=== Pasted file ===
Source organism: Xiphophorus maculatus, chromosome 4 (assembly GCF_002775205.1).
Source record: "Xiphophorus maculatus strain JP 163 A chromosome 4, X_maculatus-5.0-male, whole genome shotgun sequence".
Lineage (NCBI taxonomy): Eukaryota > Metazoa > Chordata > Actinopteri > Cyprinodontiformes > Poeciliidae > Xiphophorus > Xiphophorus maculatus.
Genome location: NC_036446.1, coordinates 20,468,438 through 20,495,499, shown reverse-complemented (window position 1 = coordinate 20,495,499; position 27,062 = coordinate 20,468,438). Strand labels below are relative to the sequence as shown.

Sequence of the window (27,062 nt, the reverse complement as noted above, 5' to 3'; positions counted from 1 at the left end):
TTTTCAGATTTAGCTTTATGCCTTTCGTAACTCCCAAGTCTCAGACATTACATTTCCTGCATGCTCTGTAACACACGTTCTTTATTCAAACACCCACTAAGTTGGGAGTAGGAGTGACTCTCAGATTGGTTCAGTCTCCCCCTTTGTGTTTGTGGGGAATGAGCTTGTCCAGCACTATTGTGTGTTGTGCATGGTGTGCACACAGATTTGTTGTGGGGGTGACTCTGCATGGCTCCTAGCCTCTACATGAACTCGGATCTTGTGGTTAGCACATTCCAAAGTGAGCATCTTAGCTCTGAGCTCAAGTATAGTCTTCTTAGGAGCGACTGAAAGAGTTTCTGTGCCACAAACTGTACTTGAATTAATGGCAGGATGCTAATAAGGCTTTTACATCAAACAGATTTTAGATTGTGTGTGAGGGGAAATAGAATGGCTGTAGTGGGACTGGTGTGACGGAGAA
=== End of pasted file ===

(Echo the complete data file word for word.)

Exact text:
Source organism: Xiphophorus maculatus, chromosome 4 (assembly GCF_002775205.1).
Source record: "Xiphophorus maculatus strain JP 163 A chromosome 4, X_maculatus-5.0-male, whole genome shotgun sequence".
Lineage (NCBI taxonomy): Eukaryota > Metazoa > Chordata > Actinopteri > Cyprinodontiformes > Poeciliidae > Xiphophorus > Xiphophorus maculatus.
Genome location: NC_036446.1, coordinates 20,468,438 through 20,495,499, shown reverse-complemented (window position 1 = coordinate 20,495,499; position 27,062 = coordinate 20,468,438). Strand labels below are relative to the sequence as shown.

Sequence of the window (27,062 nt, the reverse complement as noted above, 5' to 3'; positions counted from 1 at the left end):
TTTTCAGATTTAGCTTTATGCCTTTCGTAACTCCCAAGTCTCAGACATTACATTTCCTGCATGCTCTGTAACACACGTTCTTTATTCAAACACCCACTAAGTTGGGAGTAGGAGTGACTCTCAGATTGGTTCAGTCTCCCCCTTTGTGTTTGTGGGGAATGAGCTTGTCCAGCACTATTGTGTGTTGTGCATGGTGTGCACACAGATTTGTTGTGGGGGTGACTCTGCATGGCTCCTAGCCTCTACATGAACTCGGATCTTGTGGTTAGCACATTCCAAAGTGAGCATCTTAGCTCTGAGCTCAAGTATAGTCTTCTTAGGAGCGACTGAAAGAGTTTCTGTGCCACAAACTGTACTTGAATTAATGGCAGGATGCTAATAAGGCTTTTACATCAAACAGATTTTAGATTGTGTGTGAGGGGAAATAGAATGGCTGTAGTGGGACTGGTGTGACGGAGAA